Fingers point back and forth over resignation

Weaving through the articles on the resignations at Brant Family and Children’s Services (BFACS), the blame for the resignation of the agency’s board of directors has gone back and forth between agency and ministry voices and circled back to political decisions.

Apparently on Friday, July 12, social workers from Brant Family and Children’s Services (BFACS) and their supporters protested in front of their office after their executive director was placed on leave.

The demonstration was organized following an announcement from the agency’s volunteer board of directors that every member was resigning because they could no longer fulfil their mandate due to government cuts.

Something which appears to be at odds with Ontario’s desire to curb deficit spending is that Brant FACS has also been about $3 million in debt over the last couple of years.

It has become apparent that the BFACS hasn’t had any problems with finances until 2017.

In 2017, the ministry “removed” $780,000 from the BFACS budget to give to the new Six Nations child protection service, Ogwadeni:deo.

Board chair of BFACS Paul Wittam told the Expositor that all of their financial difficulties began and have continued due to the development of Ogwadeni:deo, as the organization also received start up funding.

However, the union also “said” BFACS executive director Andy Koster was forced to resign from his role last Friday.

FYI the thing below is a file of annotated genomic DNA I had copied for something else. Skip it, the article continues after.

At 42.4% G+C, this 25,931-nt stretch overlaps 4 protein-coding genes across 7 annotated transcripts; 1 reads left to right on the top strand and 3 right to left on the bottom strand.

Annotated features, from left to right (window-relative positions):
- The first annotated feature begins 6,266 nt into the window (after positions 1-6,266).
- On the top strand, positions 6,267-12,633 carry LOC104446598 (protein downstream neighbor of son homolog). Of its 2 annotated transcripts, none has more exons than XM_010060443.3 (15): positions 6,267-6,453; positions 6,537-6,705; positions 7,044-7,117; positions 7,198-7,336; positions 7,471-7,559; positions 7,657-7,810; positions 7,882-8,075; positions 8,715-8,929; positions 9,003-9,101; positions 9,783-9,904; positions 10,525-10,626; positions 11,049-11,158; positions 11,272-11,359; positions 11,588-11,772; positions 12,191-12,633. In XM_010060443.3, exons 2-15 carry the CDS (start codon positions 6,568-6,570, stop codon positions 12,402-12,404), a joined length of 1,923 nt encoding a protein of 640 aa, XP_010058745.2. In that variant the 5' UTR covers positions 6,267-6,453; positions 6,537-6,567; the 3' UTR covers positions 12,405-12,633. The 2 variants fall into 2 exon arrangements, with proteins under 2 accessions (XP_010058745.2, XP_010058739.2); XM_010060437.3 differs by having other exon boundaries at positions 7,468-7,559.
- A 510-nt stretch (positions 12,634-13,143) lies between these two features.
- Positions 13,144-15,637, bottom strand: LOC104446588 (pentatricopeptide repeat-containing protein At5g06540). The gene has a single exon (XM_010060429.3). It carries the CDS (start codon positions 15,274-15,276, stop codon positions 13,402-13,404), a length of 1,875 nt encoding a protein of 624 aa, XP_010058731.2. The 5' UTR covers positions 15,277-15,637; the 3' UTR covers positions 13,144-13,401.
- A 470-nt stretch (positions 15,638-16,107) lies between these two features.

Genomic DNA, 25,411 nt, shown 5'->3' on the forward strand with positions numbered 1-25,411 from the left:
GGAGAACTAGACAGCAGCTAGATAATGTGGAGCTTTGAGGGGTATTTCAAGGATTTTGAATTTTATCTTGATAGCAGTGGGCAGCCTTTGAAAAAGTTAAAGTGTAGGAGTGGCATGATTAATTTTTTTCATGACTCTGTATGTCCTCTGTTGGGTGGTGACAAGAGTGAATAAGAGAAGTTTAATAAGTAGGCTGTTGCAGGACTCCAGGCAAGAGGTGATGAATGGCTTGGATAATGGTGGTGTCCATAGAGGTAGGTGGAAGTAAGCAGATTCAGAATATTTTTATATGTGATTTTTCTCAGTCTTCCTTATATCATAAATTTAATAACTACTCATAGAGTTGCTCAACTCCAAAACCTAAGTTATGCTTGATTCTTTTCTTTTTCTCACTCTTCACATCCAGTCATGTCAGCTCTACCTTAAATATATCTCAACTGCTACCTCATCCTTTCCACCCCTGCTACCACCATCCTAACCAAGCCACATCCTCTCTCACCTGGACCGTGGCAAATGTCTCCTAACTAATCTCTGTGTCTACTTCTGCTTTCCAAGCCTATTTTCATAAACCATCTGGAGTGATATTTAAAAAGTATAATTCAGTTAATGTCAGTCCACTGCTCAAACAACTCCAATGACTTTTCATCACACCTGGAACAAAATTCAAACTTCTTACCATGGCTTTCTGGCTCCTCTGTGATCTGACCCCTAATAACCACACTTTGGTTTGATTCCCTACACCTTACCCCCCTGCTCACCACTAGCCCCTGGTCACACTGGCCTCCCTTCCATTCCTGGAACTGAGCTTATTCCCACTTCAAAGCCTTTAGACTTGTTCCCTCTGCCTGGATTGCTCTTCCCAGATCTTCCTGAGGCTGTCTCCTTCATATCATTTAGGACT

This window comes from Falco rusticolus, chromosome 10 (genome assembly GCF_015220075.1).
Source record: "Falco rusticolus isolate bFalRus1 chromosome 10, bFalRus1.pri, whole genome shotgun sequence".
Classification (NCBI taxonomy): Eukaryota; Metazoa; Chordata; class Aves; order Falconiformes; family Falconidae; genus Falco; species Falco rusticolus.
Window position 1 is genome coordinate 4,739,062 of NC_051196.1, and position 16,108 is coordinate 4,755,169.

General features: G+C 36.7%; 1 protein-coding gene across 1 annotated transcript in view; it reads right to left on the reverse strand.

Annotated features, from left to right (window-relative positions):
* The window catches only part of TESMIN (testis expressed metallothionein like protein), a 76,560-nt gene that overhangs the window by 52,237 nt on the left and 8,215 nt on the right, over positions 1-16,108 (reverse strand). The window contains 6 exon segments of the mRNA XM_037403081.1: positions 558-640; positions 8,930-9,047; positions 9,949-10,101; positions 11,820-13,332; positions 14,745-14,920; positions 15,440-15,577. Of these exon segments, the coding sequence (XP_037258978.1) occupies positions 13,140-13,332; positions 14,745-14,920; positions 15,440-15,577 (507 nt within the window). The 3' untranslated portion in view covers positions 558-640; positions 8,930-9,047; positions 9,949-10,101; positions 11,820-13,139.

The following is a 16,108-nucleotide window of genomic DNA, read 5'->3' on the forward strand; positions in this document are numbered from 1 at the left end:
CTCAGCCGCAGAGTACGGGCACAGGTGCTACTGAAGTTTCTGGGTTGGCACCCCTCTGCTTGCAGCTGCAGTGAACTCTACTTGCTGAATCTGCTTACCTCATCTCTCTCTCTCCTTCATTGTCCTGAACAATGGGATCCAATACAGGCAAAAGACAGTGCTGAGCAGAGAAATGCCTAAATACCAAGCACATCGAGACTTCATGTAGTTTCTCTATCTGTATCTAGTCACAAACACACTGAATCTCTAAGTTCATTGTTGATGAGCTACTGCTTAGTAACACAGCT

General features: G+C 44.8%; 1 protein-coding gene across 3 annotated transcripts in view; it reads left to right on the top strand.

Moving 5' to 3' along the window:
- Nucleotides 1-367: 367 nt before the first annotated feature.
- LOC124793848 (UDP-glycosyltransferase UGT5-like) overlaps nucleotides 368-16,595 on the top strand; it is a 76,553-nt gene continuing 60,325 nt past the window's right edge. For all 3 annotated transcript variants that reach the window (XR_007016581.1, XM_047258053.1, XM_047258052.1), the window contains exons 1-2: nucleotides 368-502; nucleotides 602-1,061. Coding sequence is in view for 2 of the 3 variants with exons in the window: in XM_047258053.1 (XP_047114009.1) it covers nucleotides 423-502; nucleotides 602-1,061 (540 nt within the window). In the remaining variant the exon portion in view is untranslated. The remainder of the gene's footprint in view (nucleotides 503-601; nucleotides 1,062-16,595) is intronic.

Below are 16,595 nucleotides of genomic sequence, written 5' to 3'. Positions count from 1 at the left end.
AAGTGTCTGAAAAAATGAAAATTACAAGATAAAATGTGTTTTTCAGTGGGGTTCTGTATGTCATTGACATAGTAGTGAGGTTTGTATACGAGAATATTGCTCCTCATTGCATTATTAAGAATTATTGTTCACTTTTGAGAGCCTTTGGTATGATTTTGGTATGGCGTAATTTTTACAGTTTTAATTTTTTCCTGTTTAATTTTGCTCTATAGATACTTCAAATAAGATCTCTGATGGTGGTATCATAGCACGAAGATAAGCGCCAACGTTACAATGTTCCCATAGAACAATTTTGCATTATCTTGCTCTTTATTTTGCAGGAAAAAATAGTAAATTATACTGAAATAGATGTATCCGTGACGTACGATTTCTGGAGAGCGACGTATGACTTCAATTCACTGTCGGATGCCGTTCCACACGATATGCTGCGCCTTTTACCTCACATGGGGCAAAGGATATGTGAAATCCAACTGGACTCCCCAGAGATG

But, the ministry disagreed. The ministry said that Dr. Bernadette Gallagher, the individual appointed by the ministry to take Koster’s place simply “exercised her power as the Supervisor as legislated in the Child Youth and Family Services Act” and placed him “on leave for the time being.”

According to the Brantford Expositor, the rest of the board felt that there was no alternative to resignation as individual directors would have become financially responsible for the agency’s sizeable deficit.

Yet, in a statement quoted by CTV News, a spokesperson for the Ministry of Children, Community and Social Services insisted multiple governments have tried to help the situation.

In fact, the ministry and the Board participated in an operational review which was completed in June 2019, and the review raised several significant concerns.

CTV News’ report suggests that the concerns that have been brought about through the review included a decrease in the number of investigations carried out by BFACS in recent years (by 20 per cent), and an apparent surplus of full-time employees as the number of full-time employees is numbered at 29 more than the average of other comparable societies.

But what’s more, Koster told the Huffington Post that because the opioid crisis has hit Brantford particularly hard, BFACS actually has more children in its care than it did a year ago.

However, CTV News’ report suggests that there is a reported lack of evidence of a connection between the opioid crisis and the BFACS’ financial problems.

As for Ogwadeni:deo, Taking Care of Our Own, an agency that has it’s own reflection of values and principles based on the traditions of the Haudenosaunee people which can’t be found within the BFACS system.

The very same systems that were once vehemently used to strip indigenous children of who they are have not been forgotten, but that is why regardless, indigenous children deserve to be cared for by their own people. Bottom line, it is so that they can have the influences of who they are at their cores made available to them.

Through this situation and what has been compiled through reading many articles, it might be easy to recognize that the acts of resignation at BFACS might have been motivated out of those finances being moved to Ogwadeni:deo.

Especially since BFACS apparently hasn’t taken any of the governmental help to alleviate their financial situation.

At least, that’s what someone reading this mess can conclude.

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